Comte had associated but very little with women—he had theories about them. Small men, with midget minds, know femininity much better than do the great ones. Traveling salesmen, with checkered vests, gauge women as Herbert Spencer never could.
Comte's wife was pretty and she was astute—as most pretty women are. John Fiske, in his lecture on "Communal Life," says that astute persons add nothing of value to the community in which they live—their mission being to be the admired glass of fashion for the non-cogitabund. The value of astuteness is that it protects us from the astute.
Samuel Johnson and his wife had their first quarrel on the way from the church, and Auguste Comte and his wife tiffed going down the steps from the notary's. Comte had no use for ecclesiastical forms, and the lady[Pg 251] agreed with him until after the notary had earned his fee. Then she suddenly had qualms, like those peculiar ladies told of by Robert Louis Stevenson, who turn the Madonna's face to the wall.
The couple went to Montpelier on their wedding-tour, to visit Comte's parents. The new wife agreed with the old folks on but one point—the marriage should be solemnized by a priest. Having won them on this point, they stood a solid phalanx against the husband; but the lady took exceptions to Montpelier on all other grounds—she hated it thoroughly and said so.
Instead of molding her to his liking, Comte was being kneaded into animal crackers for her amusement.
Then we find him writing to a friend, confessing that his hopes were ashes; but in his misery he grows philosophical and says, "It is all good, for now I am driven back to my work, and from now on my life is dedicated to science."
No doubt the lady was as much disappointed in the venture as was the husband, but he, being literary, eased his grief by working it up into art, while her side of the story lies buried deep in silence glum.
In choosing the names of philosophers for this series, no thought was given in the selection beyond the achievements of the men. But it now comes to me with a slight surprise that seven out of the twelve were unmarried, and probably it would have been as well—certainly for the wives—if the other five had[Pg 252] remained bachelors, too. Xantippe would have been the gainer, even if Socrates did miss his discipline.
To center on science and devote one's thought to philosophy produces a being more or less deformed. There is great danger in specialization: Nature sacrifices the man in order to get the thing done. Abstract thought unfits one for domestic life; for, to a degree, it separates a man from his kind.
The proper advice to a woman about to marry a philosopher would be, "Don't!"[Pg 253]
The advantage of a little actual hardship in one's life is that it makes existence real and not merely literary. Comte was inclined to thrive on martyrdom. His restless, eager mind invented troubles, if there were no real ones, but he was wise enough to know this, as he once said: "The trials of life are all of one size—imaginary pains are as bad as real ones, and men who have no actual troubles usually conjure forth a few. Thus far, happily, I am not reduced to this strait."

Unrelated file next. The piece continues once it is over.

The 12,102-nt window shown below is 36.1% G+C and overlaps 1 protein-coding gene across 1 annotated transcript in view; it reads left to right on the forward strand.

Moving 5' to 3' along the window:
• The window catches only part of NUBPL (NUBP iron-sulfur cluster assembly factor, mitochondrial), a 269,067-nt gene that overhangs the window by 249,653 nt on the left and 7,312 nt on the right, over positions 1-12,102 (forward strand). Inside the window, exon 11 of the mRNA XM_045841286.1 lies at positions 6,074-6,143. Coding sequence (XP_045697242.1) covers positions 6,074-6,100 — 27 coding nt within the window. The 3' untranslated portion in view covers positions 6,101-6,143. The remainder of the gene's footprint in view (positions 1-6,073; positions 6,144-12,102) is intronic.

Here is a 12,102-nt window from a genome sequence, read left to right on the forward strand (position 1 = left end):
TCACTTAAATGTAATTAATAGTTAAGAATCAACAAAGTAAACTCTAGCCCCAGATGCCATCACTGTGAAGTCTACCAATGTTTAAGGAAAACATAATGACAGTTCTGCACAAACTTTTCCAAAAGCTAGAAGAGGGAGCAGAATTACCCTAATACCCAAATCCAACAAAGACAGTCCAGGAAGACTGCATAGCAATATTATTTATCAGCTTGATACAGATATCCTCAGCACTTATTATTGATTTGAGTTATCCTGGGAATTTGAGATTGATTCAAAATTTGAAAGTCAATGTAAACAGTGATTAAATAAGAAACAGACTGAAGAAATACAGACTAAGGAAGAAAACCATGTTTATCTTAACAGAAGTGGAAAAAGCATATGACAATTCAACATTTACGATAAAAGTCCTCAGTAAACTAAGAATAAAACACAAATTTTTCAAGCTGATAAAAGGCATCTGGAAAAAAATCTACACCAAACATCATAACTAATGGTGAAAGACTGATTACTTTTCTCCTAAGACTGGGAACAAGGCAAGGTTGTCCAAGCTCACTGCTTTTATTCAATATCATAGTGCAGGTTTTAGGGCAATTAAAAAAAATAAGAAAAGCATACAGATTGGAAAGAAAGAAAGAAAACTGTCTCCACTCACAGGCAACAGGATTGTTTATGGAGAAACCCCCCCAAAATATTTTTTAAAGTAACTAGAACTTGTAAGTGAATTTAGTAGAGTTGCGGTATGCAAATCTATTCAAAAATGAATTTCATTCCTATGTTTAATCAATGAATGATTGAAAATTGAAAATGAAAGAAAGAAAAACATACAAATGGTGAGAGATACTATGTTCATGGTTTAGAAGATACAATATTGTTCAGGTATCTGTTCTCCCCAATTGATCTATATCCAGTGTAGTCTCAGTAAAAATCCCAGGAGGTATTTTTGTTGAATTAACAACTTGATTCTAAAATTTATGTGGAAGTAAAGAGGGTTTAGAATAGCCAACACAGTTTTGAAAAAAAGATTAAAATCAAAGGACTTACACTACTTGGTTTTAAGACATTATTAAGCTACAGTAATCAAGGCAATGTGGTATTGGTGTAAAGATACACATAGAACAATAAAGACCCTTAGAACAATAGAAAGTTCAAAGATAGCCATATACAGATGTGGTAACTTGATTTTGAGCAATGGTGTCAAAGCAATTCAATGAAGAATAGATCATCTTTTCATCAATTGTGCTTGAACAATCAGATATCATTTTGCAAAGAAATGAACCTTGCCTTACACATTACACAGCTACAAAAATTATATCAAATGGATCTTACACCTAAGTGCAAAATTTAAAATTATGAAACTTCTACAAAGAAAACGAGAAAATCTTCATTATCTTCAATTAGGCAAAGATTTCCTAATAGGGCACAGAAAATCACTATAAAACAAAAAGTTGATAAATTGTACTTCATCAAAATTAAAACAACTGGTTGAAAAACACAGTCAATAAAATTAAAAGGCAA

We thus see that the true essence of philosophy was there. Comte got a gratification by dissecting, analyzing and classifying his emotions. All was grist that came to his mill.
When he was twenty-eight the Positive Philosophy had assumed such proportions in his mind that he announced a course of twelve lectures on the subject.
He was jealous of his discoveries, and was intent on getting all the credit that was due him. Money he cared little for; power and reputation to him were the only gods worth appeasing. The thought of domestic joy was forever behind, but philosophy came as a solace. A prospectus was sent out and tickets were issued. The landlady where he boarded offered her parlor and her boarder, second floor back, for the benefit of science. Several zealous denizens of the Latin Quarter made a canvass, and enough tickets were sold so that the philosopher felt that at last the world was really at his feet.
When the afternoon for the first lecture arrived, no[Pg 254] carriages blocked the street, and as only about half of those who had purchased tickets appeared, the difficulties of the landlady and her nervous boarder were much lessened.
There was one man at this first lecture who was profoundly impressed, and if we had his testimony, and none other, we might well restrain our smiles. That man was Alexander von Humboldt. In various passages Humboldt does Comte the honor of quoting from him, and in one instance says, "He has summed up certain phases of truth better than they have ever been expressed before."
Little did the landlady guess that her crusty, crabbed boarder was firing a shot that would be heard 'round the world, and surely the gendarme on that particular beat never heard it—so small and commonplace are the beginnings of great things!